• Five to six years after the bombings, the incidence of leukaemia increased noticeably among survivors. After about a decade, survivors began suffering from thyroid, breast, lung and other cancers at higher than normal rates.
  • Survivors have a higher risk of developing cataracts and cancer. About 136,700 people certified as “hibakusha,” as victims are called, under a government support program are still alive and entitled to regular free health checkups and treatment.
What is an atomic bomb?
  • An atom is the basic unit of matter. The nucleus of an atom is made of smaller particles called protons and neutrons. Other atomic particles called electrons surround the nucleus.
  • Elements are the simplest chemical substances and consist of atoms that all have the same number of protons.
  • In the 1930s, scientists showed that nuclear energy could be released from an atom, either by splitting the nucleus (fission) or fusing two smaller atoms to form a larger one (fusion).
  • As the second world war erupted, intense research focused on how to artificially induce nuclear fission by firing a free neutron into an atom of radioactive uranium or plutonium.
  • Through their efforts, scientists found a way to induce a chain reaction within a bomb that would generate an unprecedented amount of energy.
  • An atomic bomb causes massive destruction through intense heat, pressure, radiation and radioactive fallout. At the hypo centre (centre of the blast), the heat is so intense, it vaporizes people and buildings.
How the Atomic Bombings of Hiroshima and Nagasaki Changed the World?
  • Whether or not the atomic attacks on Hiroshima and Nagasaki should be viewed as a horrific necessity or an ethically indefensible aberration, it’s impossible to deny the powerful historic precedent that they set.
  • By granting the world a terrifying vision of the apocalyptic horror that nuclear warfare can inflict, the strikes on Japan have cast a long shadow over the last seven decades.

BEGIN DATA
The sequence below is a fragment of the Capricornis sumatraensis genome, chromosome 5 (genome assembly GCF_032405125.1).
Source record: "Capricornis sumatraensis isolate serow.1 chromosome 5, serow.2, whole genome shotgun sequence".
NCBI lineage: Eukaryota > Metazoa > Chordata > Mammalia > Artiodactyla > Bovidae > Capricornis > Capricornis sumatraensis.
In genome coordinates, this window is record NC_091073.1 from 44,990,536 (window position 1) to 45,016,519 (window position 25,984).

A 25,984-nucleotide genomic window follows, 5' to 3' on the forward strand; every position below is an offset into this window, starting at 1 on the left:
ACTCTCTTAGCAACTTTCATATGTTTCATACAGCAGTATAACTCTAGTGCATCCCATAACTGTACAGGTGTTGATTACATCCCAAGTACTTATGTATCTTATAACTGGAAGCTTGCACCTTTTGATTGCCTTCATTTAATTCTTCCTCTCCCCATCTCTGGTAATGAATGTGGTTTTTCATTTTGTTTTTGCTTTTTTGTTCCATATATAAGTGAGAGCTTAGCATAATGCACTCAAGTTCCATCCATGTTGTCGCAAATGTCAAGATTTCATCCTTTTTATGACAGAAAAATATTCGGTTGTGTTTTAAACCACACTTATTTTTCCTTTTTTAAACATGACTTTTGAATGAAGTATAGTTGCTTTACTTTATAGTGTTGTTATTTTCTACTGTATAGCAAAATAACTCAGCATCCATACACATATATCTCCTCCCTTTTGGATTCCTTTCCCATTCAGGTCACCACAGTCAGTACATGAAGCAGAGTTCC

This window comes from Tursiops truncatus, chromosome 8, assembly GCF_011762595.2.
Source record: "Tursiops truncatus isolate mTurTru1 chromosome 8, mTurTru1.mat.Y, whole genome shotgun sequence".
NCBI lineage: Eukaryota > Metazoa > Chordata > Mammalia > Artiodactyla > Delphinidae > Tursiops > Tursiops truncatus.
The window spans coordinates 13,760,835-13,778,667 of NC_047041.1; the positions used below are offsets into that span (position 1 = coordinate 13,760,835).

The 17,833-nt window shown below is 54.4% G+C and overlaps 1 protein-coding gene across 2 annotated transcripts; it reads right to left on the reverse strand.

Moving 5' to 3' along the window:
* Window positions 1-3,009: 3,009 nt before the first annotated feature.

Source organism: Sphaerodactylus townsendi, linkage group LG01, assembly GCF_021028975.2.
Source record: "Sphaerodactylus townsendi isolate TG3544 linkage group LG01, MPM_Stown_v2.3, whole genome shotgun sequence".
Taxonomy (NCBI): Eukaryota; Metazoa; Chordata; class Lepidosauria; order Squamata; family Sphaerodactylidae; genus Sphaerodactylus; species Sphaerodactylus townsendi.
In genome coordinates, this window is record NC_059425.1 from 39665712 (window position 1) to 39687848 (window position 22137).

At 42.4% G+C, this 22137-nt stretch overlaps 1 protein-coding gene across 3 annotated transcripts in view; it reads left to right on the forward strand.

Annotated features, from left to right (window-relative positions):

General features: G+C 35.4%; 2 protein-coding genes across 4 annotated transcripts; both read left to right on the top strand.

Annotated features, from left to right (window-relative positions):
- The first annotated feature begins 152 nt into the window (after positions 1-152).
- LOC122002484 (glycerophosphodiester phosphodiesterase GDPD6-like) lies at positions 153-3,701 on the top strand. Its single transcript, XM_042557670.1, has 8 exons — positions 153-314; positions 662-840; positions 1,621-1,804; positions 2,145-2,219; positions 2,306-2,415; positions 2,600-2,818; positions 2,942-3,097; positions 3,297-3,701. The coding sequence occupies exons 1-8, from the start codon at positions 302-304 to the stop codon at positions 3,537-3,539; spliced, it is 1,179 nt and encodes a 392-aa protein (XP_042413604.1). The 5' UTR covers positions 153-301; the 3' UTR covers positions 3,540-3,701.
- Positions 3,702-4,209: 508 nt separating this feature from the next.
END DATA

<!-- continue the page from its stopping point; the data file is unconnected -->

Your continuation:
• The bombing was only a small part of the overall coverage of World War II (or barely mentioned at all).
  • It was the start of the Cold War.
The ‘World’ 75 years later:
  • There are growing tensions between global powers.
o Relations between Russia and the US, the two nuclear superpowers, are under significant strain and both are modernizing their nuclear arsenals.
o Meanwhile, strategic competition between the US and China has sparked fears of a new cold war. There are a range of disputes between the two countries which could lead to a further deterioration in relations.
  • At the same time, international arms control and disarmament mechanisms have begun to unravel.
  • In 2019, the US withdrew from the Intermediate- Range Nuclear Forces treaty, which had banned nuclear-capable, land-launched missiles with a range between 500km and 5,500km, accusing Russia of non-compliance.
  • The US also withdrew from the Open Skies Treaty, which allowed mutual surveillance of each country’s territories.
  • The New Start agreement, the last remaining limit on US and Russia arsenals, is set to expire in February 2021. While it’s positive that negotiations have begun, it is not at all clear the treaty will be extended.
  • There has been little progress on other arms control and global disarmament initiatives.
  • There have also been challenges to nuclear nonproliferation. The withdrawal of the US from the nuclear accord with Iran was a step backwards that has undermined efforts to avert nuclear proliferation in the region.